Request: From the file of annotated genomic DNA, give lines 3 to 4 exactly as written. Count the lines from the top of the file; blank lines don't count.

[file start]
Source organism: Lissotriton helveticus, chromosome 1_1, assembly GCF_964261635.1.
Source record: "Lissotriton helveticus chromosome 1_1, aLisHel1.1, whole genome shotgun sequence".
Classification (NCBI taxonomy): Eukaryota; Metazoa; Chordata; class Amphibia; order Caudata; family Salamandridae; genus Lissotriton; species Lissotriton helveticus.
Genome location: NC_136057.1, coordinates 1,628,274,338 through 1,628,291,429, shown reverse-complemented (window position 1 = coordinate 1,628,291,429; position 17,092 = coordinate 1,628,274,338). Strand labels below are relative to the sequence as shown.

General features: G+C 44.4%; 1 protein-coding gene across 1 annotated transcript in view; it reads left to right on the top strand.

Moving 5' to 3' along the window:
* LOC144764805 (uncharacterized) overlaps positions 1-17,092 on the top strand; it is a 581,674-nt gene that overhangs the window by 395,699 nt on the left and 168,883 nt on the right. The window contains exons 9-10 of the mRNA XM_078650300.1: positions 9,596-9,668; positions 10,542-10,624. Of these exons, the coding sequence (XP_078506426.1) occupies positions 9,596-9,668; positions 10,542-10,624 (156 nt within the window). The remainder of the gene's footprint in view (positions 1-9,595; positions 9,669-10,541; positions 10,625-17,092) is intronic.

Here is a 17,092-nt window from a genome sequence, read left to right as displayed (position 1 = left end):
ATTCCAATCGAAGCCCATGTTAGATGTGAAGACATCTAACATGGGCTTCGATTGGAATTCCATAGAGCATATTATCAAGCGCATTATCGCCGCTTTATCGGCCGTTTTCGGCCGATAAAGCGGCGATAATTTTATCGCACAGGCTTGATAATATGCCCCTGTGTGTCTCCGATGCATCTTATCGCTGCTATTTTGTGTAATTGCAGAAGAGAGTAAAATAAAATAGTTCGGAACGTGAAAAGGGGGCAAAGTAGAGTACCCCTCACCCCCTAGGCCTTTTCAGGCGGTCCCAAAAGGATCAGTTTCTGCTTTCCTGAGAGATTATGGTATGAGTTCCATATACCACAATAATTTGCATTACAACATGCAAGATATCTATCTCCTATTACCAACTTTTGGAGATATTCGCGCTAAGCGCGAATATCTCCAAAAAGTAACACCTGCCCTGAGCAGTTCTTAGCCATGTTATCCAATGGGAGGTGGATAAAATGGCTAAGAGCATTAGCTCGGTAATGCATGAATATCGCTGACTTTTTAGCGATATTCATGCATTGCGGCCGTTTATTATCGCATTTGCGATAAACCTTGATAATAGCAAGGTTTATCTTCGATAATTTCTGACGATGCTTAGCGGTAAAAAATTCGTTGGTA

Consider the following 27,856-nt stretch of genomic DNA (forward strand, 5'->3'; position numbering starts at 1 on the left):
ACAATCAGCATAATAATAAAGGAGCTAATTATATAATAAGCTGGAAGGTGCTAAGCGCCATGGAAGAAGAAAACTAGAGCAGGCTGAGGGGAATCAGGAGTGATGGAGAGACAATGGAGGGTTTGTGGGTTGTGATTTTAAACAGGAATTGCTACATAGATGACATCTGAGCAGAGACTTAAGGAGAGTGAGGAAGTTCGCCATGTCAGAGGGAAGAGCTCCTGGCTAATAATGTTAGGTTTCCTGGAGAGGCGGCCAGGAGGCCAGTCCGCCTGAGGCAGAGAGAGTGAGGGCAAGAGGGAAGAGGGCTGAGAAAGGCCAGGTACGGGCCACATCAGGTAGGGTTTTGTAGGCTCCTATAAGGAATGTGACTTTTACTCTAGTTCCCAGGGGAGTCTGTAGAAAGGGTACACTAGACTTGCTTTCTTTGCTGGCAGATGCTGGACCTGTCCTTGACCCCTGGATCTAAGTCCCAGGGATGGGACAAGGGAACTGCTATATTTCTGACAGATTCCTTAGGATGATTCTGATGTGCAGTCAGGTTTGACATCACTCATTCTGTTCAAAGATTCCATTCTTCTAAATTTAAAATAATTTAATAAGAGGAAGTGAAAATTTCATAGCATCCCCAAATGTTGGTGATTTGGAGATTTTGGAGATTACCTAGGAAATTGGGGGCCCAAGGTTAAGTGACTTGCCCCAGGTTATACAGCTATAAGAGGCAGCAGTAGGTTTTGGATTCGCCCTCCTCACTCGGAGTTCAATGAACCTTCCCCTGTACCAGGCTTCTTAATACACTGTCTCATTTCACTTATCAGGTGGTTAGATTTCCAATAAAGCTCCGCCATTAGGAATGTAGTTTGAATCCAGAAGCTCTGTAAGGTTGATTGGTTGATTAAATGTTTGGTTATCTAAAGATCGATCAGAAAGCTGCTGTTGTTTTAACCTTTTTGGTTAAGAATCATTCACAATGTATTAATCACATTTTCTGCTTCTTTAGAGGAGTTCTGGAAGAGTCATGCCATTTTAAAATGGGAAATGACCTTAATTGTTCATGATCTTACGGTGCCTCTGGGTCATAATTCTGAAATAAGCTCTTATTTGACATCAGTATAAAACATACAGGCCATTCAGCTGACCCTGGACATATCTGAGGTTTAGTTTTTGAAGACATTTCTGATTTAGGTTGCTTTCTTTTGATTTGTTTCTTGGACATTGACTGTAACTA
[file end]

Classification (NCBI taxonomy): Eukaryota; Metazoa; Chordata; class Amphibia; order Caudata; family Salamandridae; genus Lissotriton; species Lissotriton helveticus.
Genome location: NC_136057.1, coordinates 1,628,274,338 through 1,628,291,429, shown reverse-complemented (window position 1 = coordinate 1,628,291,429; position 17,092 = coordinate 1,628,274,338). Strand labels below are relative to the sequence as shown.